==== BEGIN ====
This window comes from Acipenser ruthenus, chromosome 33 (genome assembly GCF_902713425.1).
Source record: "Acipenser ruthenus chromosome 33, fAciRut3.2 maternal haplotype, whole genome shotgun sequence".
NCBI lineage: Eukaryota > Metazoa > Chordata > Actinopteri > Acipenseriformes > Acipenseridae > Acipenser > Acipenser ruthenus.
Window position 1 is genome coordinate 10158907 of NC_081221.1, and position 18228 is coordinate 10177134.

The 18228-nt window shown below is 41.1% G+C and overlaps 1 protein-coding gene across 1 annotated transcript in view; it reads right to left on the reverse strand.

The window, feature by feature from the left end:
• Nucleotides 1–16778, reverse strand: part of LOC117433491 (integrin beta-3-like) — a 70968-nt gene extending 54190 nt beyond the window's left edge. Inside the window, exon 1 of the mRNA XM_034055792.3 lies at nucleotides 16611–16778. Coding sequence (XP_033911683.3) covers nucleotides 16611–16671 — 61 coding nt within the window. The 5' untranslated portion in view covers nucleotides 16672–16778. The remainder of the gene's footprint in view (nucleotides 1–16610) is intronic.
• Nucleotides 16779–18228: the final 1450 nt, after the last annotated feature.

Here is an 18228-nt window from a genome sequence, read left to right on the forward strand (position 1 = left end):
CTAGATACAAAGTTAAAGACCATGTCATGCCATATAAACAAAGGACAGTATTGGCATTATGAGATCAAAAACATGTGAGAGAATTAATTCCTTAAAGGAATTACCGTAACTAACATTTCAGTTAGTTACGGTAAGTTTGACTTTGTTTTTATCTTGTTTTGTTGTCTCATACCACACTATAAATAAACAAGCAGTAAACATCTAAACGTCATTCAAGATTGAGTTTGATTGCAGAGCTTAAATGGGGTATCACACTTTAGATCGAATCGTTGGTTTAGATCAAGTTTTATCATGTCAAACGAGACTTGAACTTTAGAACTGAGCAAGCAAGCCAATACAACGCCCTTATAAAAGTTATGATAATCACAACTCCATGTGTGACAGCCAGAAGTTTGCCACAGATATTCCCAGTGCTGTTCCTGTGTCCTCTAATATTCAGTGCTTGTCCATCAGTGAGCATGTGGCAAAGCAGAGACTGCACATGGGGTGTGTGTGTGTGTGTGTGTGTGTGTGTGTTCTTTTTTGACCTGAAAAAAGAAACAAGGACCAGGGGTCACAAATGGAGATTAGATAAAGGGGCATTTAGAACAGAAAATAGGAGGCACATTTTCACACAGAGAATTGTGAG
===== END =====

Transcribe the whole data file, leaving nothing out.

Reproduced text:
This window comes from Acipenser ruthenus, chromosome 33 (genome assembly GCF_902713425.1).
Source record: "Acipenser ruthenus chromosome 33, fAciRut3.2 maternal haplotype, whole genome shotgun sequence".
NCBI lineage: Eukaryota > Metazoa > Chordata > Actinopteri > Acipenseriformes > Acipenseridae > Acipenser > Acipenser ruthenus.
Window position 1 is genome coordinate 10158907 of NC_081221.1, and position 18228 is coordinate 10177134.

The 18228-nt window shown below is 41.1% G+C and overlaps 1 protein-coding gene across 1 annotated transcript in view; it reads right to left on the reverse strand.

The window, feature by feature from the left end:
• Nucleotides 1–16778, reverse strand: part of LOC117433491 (integrin beta-3-like) — a 70968-nt gene extending 54190 nt beyond the window's left edge. Inside the window, exon 1 of the mRNA XM_034055792.3 lies at nucleotides 16611–16778. Coding sequence (XP_033911683.3) covers nucleotides 16611–16671 — 61 coding nt within the window. The 5' untranslated portion in view covers nucleotides 16672–16778. The remainder of the gene's footprint in view (nucleotides 1–16610) is intronic.
• Nucleotides 16779–18228: the final 1450 nt, after the last annotated feature.

Here is an 18228-nt window from a genome sequence, read left to right on the forward strand (position 1 = left end):
CTAGATACAAAGTTAAAGACCATGTCATGCCATATAAACAAAGGACAGTATTGGCATTATGAGATCAAAAACATGTGAGAGAATTAATTCCTTAAAGGAATTACCGTAACTAACATTTCAGTTAGTTACGGTAAGTTTGACTTTGTTTTTATCTTGTTTTGTTGTCTCATACCACACTATAAATAAACAAGCAGTAAACATCTAAACGTCATTCAAGATTGAGTTTGATTGCAGAGCTTAAATGGGGTATCACACTTTAGATCGAATCGTTGGTTTAGATCAAGTTTTATCATGTCAAACGAGACTTGAACTTTAGAACTGAGCAAGCAAGCCAATACAACGCCCTTATAAAAGTTATGATAATCACAACTCCATGTGTGACAGCCAGAAGTTTGCCACAGATATTCCCAGTGCTGTTCCTGTGTCCTCTAATATTCAGTGCTTGTCCATCAGTGAGCATGTGGCAAAGCAGAGACTGCACATGGGGTGTGTGTGTGTGTGTGTGTGTGTGTGTGTTCTTTTTTGACCTGAAAAAAGAAACAAGGACCAGGGGTCACAAATGGAGATTAGATAAAGGGGCATTTAGAACAGAAAATAGGAGGCACATTTTCACACAGAGAATTGTGAG